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To show him in an insect or a flow'r

And, as thou would'st th' advancement of thine heir Such microscopic proof of skill and pow'r,

In all good faculties beneath his care, As, hid from ages past, God now displays,

Respect, as is but rational and jnst,
To combat atheists with in modern days;

A man deem'd worthy of so dear a trust.
To spread the earth before him, and commend, Despis'd by thee, what more can he expect
With designation of the finger's end,

From youthful folly than the same neglect?
It's various parts to his attentive note,

A flat and fatal negative obtains
Thus bringing home to him the most remote;

That instant upon all his future pains ;
To teach his heart to glow with gen'rous flame, His lessons tire, his mild rebukes offend,
Caught from the deeds of men of ancient fame : And all th' instructions of thy son's best friend
And, more than all, with commendation due,

Are a stream chok'd, or trickling to no end.
To set some living worthy in his view,

Doom him not then to solitary meals ; Whose fair example may at once inspire

But recollect, that he has sense, and feels; A wish to copy, what he must admire.

And that, possessor of a soul refin'd, Such knowledge gain'd betimes, and which appears, An upright heart, and cultivated mind, Though solid, not too weighty for his years,

His post not mean, his talents not unknown, Sweet in itself, and not forbidding sport,

He deems it bard to vegetate alone. When health demands it, of athletic sort,

And, if admitted at thy board he sit, Would make him-what some lovely boys have Account him no just mark for idle wit; been,

Offend not him, whom modesty restrains And more than one perhaps that I have seen

From repartee, with jokes that he disdains; An evidence and reprehension both

Much less transfix his feelings with an oath; Of the mere school-boy's lean and tardy growth. Nor frown, unless he vanish with the cloth. Art thou a man professionally tied,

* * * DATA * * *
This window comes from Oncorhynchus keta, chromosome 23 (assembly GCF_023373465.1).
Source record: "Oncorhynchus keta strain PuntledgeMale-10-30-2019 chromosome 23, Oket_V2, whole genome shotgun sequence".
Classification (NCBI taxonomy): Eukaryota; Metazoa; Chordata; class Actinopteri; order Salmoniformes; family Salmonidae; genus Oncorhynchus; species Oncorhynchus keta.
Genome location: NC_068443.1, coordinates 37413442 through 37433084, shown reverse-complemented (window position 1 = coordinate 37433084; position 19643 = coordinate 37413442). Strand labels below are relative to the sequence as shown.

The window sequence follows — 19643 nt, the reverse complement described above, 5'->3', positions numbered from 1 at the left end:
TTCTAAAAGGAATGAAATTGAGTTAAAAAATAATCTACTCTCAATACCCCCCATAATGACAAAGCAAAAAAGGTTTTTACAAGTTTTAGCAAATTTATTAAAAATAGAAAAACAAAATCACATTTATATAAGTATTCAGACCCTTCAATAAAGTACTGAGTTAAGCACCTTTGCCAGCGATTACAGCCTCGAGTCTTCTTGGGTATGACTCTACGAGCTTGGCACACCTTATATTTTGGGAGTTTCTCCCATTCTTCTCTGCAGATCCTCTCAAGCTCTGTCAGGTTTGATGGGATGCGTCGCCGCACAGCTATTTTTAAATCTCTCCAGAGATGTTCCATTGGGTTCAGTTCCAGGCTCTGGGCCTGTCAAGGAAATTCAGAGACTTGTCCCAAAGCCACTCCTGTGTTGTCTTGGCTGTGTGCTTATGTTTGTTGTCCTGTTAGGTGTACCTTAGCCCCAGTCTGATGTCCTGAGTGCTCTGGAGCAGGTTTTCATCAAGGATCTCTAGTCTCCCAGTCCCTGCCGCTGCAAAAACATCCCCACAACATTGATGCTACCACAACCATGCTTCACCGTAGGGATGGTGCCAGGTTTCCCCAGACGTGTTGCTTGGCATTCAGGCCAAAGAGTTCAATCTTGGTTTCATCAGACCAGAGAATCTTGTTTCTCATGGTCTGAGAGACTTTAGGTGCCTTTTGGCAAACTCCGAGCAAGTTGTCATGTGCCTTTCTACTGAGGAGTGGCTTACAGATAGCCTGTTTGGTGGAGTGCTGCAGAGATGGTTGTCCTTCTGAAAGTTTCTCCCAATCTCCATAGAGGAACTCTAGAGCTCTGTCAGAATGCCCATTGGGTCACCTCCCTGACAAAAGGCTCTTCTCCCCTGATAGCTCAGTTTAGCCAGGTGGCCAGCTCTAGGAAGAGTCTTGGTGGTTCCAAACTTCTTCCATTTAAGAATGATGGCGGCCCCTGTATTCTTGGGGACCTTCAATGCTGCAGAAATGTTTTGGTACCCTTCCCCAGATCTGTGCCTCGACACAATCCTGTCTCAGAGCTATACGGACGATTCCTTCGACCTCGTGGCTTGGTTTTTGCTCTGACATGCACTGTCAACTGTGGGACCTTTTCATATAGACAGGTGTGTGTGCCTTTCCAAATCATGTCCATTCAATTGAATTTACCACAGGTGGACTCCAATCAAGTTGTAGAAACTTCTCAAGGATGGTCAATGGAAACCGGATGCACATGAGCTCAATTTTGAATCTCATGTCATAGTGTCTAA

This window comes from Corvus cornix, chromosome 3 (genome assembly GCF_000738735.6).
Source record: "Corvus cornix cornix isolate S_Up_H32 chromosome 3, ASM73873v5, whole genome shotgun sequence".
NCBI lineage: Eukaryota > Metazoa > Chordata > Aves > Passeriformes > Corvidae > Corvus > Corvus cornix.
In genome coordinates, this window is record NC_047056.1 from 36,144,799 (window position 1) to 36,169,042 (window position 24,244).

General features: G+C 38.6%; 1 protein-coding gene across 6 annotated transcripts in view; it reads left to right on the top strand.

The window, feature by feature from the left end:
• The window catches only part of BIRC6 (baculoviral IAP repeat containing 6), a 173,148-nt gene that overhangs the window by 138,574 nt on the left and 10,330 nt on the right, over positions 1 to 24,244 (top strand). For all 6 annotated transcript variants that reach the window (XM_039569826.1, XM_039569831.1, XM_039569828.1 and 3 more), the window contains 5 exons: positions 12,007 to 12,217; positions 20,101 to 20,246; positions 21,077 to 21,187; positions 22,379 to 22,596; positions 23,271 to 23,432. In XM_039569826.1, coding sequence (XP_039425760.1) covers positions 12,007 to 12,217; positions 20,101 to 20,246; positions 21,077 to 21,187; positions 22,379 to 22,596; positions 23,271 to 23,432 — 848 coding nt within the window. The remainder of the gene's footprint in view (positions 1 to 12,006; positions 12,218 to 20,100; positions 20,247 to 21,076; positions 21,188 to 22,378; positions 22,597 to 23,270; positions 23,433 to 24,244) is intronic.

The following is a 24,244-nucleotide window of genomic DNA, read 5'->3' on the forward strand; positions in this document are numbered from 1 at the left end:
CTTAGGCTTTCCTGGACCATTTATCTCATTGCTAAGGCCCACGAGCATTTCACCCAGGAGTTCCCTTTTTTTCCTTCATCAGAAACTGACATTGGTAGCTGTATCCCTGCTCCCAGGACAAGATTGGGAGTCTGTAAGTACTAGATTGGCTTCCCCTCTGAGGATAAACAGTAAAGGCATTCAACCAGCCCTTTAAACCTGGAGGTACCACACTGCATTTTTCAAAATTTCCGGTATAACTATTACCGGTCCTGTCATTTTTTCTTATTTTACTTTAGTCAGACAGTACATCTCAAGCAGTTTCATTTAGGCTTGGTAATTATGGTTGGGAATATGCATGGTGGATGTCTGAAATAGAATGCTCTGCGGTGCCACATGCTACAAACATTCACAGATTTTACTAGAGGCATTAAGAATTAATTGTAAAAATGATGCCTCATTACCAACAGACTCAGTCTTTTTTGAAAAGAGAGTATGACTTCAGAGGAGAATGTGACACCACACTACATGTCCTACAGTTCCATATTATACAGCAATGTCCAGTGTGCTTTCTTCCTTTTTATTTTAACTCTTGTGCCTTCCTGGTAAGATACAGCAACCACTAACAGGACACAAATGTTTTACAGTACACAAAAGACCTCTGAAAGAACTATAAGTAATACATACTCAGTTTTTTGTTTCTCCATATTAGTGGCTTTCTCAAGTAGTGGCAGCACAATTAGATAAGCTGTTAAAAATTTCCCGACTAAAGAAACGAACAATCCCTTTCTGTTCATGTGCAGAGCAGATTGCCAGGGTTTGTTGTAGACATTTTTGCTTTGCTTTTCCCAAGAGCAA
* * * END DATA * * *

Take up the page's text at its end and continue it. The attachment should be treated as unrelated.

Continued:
And, trust me, his utility may reach With all thy faculties elsewhere applied,

To more than he is hir'd or bound to teach; Too busy to intend a meaner care,

Much trash unutter'd, and some ills undone,
Than how 't enrich thyself, and next thine heir ? Through rev'rence of the censor of thy son.
Or art thou (as though rich, perhaps thou art)

But, if thy table be indeed unclean,
But poor in knowledge, having none t'impart ?-- Foul with excess, and with discourse obscene,
Behold that figure, neat, though plainly clad; And thou a wretch, whom, foll'wing her old plan,
His sprightly mingled with a shade of sad;

The World accounts an honourable man,
Not of a nimble tongue, though now and then

Because forsooth thy courage has been tried, Heard to articulate like other men :

And stood the test, perhaps, on the wrong side ! No jester, and yet lively in discourse,

Though thou hadst never grace enough to prove,
His phrase well chosen, clear, and full of force; That any thing but vice could win thy love;-
And his address, if not quite French in ease,

Or hast thou a polite, card.playing wife,
Not English stiff, but frank, and form’d to please ; Chain'd to the routs that she frequents for life;
Low in the world, because he scorns it's arts ; Who just when industry begins to snore,
A man of letters, manners, morals, parts;

Flies, wing'd with joy, to some coach-crowded door;